Tuesday, May 13, 2008

Still Here Busy as Ever

Yep, you probably thought I had fell off the face of the earth but not the case. You see, I don't know what happened.... There was the baby goat, BIB, then came the second kid, Bambi, and then I just got so busy out here that I didn't really want to blog about all the little things that were going on. I don't know why, I just really wanted to come in and spend time away from the computer at night. So thats what I did. But I will catch you up on the great things that are going on here.

First things first. Once again, I hate the goats. Yep, I'm a fair weather goat fan and right now I just wish they would run away... But they are so dang cute roaming around the place...They just keep roaming into places that they have no business going in and eating seed, dried molasses, and getting into the pig and chicken feed. They are relentless. However, when all the spring seeding and spreading is done, they will have nothing to get into. But I still wish they would run away.

The cows are doing great. I am particularly pleased with the Red Brangus we purchased almost 2 months ago. They are extremely efficient and looking better and better each week. Even crazy #707 is in full swing. They are currently rotating on our 40-45 paddocks. Pete the bull is very laid back but I haven't seen him working his magic yet. Maybe he waits till no one is watching. I look to have 5-10 beeves ready by end of the summer so that is exciting.

Pigs are really enjoying life and getting bigger and bigger. Lucy and Ethel were pregnant, Lucy had 10 piglets last Saturday night, and Ethel's rolls are still in the oven. She looks miserable. Her heat cycle falls 4 days after Lucy so I figure she should have her piglets in the next couple of days. Lucy is a great mother, just overbearing to Ethel now but I guess that is expected by sows. I remember walking up on some feral hogs when I was a land surveyor and the mother of the piglets chased us up a fence. We had to sit there for 2 hours. So I figure letting them live in their natural environment brings out nature in them. Our stocker pigs are really filling out. They look awesome. I have 3 that will be ready in about 4-6 weeks I think and then I have 3-4 others that will be ready by end of summer. One of the stockers, I am going to keep for a breeder sow, she looks great and has converted feed much better than any of the others. We'll see.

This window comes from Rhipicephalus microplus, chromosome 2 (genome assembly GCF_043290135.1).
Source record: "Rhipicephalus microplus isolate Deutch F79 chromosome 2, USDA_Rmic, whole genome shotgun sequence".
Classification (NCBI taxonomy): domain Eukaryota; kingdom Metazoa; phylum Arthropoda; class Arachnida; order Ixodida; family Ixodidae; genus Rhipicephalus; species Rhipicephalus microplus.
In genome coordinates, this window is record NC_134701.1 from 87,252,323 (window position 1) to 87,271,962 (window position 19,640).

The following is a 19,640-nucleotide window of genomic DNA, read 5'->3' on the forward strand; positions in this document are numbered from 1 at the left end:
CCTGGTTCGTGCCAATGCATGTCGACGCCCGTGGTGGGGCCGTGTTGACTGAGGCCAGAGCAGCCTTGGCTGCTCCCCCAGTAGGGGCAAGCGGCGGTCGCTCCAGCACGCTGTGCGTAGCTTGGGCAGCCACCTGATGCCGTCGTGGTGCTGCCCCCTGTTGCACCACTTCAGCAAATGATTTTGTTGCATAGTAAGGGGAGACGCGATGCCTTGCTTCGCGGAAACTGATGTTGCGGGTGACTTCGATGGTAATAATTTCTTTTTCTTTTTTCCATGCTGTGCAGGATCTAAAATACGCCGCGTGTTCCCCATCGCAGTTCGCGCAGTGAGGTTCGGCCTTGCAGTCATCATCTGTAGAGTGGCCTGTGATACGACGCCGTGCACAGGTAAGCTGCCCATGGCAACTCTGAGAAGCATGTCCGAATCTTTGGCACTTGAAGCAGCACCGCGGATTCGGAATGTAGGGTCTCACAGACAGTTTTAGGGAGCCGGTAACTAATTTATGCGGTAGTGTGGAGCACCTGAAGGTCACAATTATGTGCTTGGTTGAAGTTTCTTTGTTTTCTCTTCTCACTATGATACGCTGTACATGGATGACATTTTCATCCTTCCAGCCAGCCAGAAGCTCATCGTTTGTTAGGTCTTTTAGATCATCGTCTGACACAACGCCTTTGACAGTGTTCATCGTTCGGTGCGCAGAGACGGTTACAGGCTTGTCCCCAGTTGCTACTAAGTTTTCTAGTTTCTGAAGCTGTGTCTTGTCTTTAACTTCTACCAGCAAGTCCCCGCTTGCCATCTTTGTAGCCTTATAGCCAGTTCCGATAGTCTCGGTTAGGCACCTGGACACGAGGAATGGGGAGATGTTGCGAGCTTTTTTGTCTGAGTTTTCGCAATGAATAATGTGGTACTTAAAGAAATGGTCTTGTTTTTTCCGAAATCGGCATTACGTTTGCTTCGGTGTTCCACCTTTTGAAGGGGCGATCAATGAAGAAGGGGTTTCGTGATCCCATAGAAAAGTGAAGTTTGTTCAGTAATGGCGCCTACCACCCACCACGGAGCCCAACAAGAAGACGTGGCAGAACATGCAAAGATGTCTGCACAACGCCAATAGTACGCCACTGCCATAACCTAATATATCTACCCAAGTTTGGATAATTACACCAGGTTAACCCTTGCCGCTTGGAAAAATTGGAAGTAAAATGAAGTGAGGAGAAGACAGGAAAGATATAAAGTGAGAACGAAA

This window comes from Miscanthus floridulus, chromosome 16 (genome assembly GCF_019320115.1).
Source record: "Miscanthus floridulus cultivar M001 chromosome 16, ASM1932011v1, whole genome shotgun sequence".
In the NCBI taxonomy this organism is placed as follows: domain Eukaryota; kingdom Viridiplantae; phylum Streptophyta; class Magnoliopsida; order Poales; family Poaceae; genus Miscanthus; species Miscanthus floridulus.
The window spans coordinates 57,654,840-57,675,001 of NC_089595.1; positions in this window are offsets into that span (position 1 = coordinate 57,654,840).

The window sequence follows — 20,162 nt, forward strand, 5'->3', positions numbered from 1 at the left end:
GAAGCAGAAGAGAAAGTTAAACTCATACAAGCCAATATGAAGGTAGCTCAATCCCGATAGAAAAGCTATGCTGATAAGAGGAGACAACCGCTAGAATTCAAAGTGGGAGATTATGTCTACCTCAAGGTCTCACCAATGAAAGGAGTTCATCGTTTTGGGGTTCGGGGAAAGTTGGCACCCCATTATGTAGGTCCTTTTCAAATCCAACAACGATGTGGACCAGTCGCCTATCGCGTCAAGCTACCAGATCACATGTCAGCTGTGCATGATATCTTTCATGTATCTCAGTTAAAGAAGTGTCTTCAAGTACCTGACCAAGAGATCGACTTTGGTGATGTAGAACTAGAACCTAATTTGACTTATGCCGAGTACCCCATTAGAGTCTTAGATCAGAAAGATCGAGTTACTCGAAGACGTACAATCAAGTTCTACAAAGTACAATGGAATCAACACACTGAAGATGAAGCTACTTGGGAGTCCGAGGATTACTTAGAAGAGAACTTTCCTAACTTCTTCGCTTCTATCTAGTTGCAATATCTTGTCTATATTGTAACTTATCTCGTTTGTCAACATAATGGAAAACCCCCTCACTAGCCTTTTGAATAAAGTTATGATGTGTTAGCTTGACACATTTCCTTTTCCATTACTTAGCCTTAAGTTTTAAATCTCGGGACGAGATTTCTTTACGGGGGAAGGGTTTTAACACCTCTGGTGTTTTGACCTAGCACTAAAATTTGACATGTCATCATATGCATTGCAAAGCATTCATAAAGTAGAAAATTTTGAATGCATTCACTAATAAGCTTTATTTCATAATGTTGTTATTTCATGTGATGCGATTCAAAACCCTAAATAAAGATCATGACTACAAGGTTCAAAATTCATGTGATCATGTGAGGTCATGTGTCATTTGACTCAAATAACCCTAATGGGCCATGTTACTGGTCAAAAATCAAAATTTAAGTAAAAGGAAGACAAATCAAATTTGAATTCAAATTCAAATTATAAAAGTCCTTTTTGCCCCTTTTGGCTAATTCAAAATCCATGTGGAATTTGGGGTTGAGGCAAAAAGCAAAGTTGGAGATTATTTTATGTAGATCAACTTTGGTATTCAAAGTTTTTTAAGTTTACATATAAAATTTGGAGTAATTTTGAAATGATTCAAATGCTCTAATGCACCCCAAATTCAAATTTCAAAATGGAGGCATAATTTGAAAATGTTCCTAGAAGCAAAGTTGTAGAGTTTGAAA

We officially have chickens coming out everywhere. We are currently getting about 30 eggs daily but that will change in the coming months. Of my 300 layers we purchased, 9 have died, only 4 were natural deaths. (I had a rampant mother hen get inside the brooder ring and she went to killing my other chicks looking for her lost one that got in there. I was pretty mad at her for that.) I have been very pleased with Ideal Hatcheries chicks. However, I have hatched about 60 of our own chicks and have 3 hens setting right now. I figure we have the room, why not let them do it. I mostly allow my bantams to set since they are such great mothers and I am the only one that usually eats their eggs. They are pretty small. I am going to be moving about 325 layers onto pasture tomorrow so they will officially be out of the brooder house. To think confinement chicken never get to look forward to roaming on pasture. (Next we get our broilers and turkeys)

Our pastures are looking great. Its amazing in just one year the difference. Not only have we put out seed for our cool and warm season grasses, but implementing Managed Intensive Grazing has changed everything. By rotating each day, aggressively grazing then allowing to rest for approximately 40-45 days, our grasses are awesome looking. This is kinda funny, but in one week, we had someone from Conroe TX send a letter saying that they wanted to buy our property and soon after that, someone called from Houston TX and said they wanted to lease it for their cattle. If they only knew how much has went into this place. It is nice to know though that people are beginning to notice the place when they drive by.

Plans are in motion for our new office building equipped with a fully operational kill room for our poultry. More on this in the near future.

So this is what is going on. I can't promise posts everyday like before because right now, it is so busy, that at night, I just want to relax at home with my girls. However, I will be more diligent in keeping this blog updated. I love farming, its my passion, but I don't really love typing on a computer... but it is a great way for me to document the things going on at the farm. More pics will be on the way. Thanks for checking in and reading about our lives.